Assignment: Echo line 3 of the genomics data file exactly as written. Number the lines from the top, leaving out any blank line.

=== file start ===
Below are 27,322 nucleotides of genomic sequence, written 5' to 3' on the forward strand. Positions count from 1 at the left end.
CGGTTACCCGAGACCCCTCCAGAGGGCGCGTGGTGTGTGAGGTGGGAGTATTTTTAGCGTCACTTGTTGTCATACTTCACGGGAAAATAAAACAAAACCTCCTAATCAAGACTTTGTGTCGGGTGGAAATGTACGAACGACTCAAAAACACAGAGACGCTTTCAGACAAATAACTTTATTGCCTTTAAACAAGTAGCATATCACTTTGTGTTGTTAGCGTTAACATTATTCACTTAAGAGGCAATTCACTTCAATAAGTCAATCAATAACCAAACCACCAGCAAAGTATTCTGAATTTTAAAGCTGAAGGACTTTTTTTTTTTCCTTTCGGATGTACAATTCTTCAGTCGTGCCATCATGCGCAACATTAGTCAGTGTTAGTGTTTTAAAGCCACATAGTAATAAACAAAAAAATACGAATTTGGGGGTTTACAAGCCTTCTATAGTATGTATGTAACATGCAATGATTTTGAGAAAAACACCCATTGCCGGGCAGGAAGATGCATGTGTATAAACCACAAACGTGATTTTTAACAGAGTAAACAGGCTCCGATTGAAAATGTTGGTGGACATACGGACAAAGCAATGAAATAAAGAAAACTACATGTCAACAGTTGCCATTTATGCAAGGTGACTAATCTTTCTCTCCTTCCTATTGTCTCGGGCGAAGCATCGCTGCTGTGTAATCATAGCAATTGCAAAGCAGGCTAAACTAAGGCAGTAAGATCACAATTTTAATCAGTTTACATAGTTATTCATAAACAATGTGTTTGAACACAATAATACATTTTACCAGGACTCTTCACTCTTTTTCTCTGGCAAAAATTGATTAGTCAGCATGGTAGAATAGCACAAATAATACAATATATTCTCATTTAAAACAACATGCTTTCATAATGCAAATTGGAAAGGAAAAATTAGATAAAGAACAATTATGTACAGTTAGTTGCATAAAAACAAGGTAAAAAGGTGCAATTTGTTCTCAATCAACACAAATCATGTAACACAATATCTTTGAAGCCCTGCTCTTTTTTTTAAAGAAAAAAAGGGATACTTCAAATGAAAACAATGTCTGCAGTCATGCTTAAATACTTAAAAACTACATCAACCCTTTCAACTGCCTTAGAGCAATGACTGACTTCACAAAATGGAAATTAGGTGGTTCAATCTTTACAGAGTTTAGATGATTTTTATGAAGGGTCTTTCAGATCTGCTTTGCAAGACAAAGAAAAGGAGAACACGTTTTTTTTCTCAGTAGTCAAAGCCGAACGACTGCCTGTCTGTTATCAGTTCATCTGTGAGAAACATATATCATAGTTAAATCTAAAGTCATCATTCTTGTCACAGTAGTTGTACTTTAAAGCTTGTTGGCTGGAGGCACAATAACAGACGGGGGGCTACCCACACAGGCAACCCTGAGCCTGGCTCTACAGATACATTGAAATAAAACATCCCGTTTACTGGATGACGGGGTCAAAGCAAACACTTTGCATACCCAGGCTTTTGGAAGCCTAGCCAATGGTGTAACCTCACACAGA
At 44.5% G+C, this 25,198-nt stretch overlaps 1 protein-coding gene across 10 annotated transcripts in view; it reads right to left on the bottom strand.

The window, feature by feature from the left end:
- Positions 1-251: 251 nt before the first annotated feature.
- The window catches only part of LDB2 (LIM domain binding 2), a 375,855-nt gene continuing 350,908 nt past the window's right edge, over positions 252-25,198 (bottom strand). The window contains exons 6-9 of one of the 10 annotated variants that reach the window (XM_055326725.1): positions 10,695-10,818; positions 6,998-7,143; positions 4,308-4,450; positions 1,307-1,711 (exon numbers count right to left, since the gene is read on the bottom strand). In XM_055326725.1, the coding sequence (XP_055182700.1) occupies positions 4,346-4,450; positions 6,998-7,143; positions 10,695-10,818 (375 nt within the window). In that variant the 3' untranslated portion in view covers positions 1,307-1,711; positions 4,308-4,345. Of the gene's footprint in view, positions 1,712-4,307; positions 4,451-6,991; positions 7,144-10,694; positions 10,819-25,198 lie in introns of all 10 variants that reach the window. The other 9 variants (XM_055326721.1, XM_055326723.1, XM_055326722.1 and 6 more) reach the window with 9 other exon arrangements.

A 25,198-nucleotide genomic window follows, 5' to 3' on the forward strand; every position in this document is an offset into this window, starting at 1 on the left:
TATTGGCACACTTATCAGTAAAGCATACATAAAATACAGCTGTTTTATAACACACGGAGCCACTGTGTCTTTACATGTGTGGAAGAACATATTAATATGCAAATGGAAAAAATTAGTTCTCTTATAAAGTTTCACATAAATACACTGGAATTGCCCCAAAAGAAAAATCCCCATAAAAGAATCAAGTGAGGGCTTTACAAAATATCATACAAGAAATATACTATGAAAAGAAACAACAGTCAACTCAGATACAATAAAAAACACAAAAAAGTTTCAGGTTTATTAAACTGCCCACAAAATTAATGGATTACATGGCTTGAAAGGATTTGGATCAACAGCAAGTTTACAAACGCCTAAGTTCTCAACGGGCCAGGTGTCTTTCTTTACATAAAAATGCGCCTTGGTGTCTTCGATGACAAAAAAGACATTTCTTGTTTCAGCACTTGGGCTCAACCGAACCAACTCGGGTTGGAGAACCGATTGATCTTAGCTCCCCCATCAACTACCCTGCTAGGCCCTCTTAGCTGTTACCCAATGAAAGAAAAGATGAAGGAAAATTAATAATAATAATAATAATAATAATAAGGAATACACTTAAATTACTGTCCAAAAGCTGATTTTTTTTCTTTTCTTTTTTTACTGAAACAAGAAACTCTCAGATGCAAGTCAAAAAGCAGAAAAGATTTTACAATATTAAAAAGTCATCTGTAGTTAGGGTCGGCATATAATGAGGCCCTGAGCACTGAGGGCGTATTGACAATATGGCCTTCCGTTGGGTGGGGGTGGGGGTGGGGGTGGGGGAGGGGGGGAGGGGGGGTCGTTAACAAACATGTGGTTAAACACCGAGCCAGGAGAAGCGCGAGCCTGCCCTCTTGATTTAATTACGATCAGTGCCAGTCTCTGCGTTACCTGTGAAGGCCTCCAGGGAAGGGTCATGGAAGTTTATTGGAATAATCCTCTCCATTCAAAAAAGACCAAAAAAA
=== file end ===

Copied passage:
At 44.5% G+C, this 25,198-nt stretch overlaps 1 protein-coding gene across 10 annotated transcripts in view; it reads right to left on the bottom strand.